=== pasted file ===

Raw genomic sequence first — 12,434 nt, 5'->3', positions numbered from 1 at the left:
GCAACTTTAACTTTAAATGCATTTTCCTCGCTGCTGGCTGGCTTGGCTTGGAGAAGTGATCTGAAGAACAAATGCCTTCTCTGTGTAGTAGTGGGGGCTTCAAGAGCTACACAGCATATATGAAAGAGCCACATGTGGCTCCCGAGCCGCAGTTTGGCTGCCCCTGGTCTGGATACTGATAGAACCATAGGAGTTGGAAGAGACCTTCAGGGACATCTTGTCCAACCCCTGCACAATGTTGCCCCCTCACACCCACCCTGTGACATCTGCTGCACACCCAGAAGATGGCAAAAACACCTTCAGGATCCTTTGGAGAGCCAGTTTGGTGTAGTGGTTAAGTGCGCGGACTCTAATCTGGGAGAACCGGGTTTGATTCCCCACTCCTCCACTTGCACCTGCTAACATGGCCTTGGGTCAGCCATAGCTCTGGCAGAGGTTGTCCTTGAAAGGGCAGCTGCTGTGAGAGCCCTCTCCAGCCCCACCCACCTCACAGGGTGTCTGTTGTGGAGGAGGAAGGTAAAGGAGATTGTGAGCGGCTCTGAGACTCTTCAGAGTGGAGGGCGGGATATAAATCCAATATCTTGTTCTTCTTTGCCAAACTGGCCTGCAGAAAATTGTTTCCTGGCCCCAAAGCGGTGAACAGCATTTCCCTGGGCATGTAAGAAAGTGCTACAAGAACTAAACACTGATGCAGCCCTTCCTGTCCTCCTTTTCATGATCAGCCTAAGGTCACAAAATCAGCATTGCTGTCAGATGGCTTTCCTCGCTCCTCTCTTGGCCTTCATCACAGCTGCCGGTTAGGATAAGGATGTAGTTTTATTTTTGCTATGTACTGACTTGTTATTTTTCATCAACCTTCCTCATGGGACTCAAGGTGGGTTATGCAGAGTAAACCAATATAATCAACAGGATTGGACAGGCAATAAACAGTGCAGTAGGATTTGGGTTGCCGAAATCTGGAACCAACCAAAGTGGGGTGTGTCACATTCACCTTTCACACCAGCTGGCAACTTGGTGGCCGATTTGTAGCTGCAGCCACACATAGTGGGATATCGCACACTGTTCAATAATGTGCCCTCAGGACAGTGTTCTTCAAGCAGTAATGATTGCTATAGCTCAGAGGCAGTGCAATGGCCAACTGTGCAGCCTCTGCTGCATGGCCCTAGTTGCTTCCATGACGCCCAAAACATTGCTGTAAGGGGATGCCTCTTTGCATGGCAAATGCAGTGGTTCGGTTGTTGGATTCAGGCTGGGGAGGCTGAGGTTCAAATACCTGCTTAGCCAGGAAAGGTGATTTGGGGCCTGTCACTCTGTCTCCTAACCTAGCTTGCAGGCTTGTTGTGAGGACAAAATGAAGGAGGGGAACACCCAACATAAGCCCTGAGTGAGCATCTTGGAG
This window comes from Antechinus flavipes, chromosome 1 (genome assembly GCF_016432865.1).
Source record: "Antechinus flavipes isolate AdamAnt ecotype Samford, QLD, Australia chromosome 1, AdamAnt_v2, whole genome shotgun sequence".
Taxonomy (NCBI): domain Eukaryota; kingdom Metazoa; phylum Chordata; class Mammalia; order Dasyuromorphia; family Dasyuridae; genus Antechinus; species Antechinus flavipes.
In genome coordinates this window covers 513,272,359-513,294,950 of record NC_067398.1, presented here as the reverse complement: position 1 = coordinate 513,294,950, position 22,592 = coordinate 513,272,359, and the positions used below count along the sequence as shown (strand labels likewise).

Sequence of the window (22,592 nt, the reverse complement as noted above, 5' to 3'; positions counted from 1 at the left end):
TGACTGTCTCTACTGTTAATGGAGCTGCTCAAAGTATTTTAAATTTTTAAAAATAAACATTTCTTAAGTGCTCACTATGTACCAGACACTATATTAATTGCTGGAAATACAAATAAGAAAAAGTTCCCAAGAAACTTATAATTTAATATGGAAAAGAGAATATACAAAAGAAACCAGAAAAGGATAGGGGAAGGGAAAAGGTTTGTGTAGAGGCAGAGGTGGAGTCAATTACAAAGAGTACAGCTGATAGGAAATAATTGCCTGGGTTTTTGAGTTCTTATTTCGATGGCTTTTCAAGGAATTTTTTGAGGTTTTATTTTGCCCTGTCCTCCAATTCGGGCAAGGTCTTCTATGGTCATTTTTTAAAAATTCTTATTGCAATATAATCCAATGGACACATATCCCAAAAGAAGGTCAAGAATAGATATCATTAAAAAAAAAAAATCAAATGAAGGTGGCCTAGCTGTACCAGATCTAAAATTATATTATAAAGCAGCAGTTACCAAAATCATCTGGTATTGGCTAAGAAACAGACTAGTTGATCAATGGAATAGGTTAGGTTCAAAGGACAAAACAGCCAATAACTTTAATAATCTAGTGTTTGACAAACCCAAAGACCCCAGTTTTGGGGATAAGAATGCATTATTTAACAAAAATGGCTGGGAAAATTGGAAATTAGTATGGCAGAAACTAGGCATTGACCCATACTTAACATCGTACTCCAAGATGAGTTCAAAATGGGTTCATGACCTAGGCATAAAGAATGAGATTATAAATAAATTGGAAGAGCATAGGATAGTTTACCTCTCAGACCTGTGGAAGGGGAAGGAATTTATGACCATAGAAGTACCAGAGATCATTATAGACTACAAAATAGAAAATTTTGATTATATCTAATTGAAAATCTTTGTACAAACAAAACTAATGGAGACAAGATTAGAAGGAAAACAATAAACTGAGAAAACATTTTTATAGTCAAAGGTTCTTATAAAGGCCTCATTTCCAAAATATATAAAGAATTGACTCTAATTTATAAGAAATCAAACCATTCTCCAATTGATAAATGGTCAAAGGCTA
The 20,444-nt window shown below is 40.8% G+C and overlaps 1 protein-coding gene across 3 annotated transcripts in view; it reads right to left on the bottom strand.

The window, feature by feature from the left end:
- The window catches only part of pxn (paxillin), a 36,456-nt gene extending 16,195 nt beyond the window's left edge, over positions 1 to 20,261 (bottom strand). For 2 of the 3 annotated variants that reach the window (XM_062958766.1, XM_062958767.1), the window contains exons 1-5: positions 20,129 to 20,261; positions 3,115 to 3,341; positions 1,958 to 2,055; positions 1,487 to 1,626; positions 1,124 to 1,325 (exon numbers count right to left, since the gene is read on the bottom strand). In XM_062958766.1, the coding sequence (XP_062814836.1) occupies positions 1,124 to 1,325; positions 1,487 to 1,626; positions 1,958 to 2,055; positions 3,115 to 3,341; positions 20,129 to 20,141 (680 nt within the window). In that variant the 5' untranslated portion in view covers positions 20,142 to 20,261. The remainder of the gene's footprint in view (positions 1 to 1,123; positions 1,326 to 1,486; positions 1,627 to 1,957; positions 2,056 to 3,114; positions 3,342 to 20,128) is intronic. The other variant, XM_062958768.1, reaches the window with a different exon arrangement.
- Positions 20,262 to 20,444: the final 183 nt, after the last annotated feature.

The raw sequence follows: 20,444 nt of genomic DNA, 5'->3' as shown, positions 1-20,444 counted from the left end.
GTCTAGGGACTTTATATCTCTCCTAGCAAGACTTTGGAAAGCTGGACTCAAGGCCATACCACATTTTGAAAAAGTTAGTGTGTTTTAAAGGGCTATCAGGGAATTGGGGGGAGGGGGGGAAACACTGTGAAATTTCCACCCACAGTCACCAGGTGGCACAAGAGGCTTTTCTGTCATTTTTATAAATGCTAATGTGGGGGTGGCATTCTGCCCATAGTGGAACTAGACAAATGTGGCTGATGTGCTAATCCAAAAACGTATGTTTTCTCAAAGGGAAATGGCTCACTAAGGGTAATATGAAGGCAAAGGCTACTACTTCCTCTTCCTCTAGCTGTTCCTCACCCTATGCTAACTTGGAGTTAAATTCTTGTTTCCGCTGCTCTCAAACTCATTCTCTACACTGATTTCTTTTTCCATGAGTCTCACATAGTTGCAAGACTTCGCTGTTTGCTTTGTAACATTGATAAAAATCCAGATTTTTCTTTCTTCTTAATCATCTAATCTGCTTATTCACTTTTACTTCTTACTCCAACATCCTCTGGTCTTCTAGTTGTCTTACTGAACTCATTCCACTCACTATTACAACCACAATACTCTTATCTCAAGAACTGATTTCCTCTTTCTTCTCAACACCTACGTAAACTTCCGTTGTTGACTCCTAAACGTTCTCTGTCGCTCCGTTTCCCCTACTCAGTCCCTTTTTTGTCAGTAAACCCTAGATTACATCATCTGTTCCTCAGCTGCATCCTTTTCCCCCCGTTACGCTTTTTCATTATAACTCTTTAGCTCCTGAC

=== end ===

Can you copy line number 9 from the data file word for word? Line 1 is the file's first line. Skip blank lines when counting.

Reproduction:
The 20,444-nt window shown below is 40.8% G+C and overlaps 1 protein-coding gene across 3 annotated transcripts in view; it reads right to left on the bottom strand.